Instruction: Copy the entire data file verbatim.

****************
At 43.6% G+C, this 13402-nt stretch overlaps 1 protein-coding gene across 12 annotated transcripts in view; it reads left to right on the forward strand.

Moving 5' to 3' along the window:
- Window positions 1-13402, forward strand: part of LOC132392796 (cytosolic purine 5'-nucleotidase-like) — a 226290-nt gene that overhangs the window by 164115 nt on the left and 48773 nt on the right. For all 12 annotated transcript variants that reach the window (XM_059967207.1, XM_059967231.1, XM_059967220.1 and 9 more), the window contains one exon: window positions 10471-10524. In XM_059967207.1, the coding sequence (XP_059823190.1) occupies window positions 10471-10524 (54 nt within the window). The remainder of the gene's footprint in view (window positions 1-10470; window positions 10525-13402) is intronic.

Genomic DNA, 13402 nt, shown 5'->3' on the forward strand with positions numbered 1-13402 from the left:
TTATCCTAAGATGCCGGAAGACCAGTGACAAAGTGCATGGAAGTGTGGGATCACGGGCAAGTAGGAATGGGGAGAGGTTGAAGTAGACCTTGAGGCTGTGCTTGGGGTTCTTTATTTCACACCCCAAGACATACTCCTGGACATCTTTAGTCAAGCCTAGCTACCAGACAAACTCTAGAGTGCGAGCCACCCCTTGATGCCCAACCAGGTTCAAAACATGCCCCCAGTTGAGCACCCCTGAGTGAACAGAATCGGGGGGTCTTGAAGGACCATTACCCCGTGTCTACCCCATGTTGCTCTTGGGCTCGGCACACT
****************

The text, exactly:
At 43.6% G+C, this 13402-nt stretch overlaps 1 protein-coding gene across 12 annotated transcripts in view; it reads left to right on the forward strand.

Moving 5' to 3' along the window:
- Window positions 1-13402, forward strand: part of LOC132392796 (cytosolic purine 5'-nucleotidase-like) — a 226290-nt gene that overhangs the window by 164115 nt on the left and 48773 nt on the right. For all 12 annotated transcript variants that reach the window (XM_059967207.1, XM_059967231.1, XM_059967220.1 and 9 more), the window contains one exon: window positions 10471-10524. In XM_059967207.1, the coding sequence (XP_059823190.1) occupies window positions 10471-10524 (54 nt within the window). The remainder of the gene's footprint in view (window positions 1-10470; window positions 10525-13402) is intronic.

Genomic DNA, 13402 nt, shown 5'->3' on the forward strand with positions numbered 1-13402 from the left:
TTATCCTAAGATGCCGGAAGACCAGTGACAAAGTGCATGGAAGTGTGGGATCACGGGCAAGTAGGAATGGGGAGAGGTTGAAGTAGACCTTGAGGCTGTGCTTGGGGTTCTTTATTTCACACCCCAAGACATACTCCTGGACATCTTTAGTCAAGCCTAGCTACCAGACAAACTCTAGAGTGCGAGCCACCCCTTGATGCCCAACCAGGTTCAAAACATGCCCCCAGTTGAGCACCCCTGAGTGAACAGAATCGGGGGGTCTTGAAGGACCATTACCCCGTGTCTACCCCATGTTGCTCTTGGGCTCGGCACACT